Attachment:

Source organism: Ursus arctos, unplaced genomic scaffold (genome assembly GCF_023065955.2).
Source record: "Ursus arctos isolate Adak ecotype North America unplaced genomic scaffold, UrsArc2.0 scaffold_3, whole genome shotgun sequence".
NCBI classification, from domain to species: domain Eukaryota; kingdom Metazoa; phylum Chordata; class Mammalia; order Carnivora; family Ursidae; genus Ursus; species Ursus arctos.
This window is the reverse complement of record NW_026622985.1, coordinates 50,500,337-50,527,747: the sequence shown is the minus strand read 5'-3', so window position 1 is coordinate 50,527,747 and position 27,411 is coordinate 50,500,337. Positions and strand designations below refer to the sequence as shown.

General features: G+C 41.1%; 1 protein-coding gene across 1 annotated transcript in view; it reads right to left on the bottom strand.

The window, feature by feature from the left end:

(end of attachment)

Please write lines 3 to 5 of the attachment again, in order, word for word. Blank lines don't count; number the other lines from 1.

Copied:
NCBI classification, from domain to species: domain Eukaryota; kingdom Metazoa; phylum Chordata; class Mammalia; order Carnivora; family Ursidae; genus Ursus; species Ursus arctos.
This window is the reverse complement of record NW_026622985.1, coordinates 50,500,337-50,527,747: the sequence shown is the minus strand read 5'-3', so window position 1 is coordinate 50,527,747 and position 27,411 is coordinate 50,500,337. Positions and strand designations below refer to the sequence as shown.

General features: G+C 41.1%; 1 protein-coding gene across 1 annotated transcript in view; it reads right to left on the bottom strand.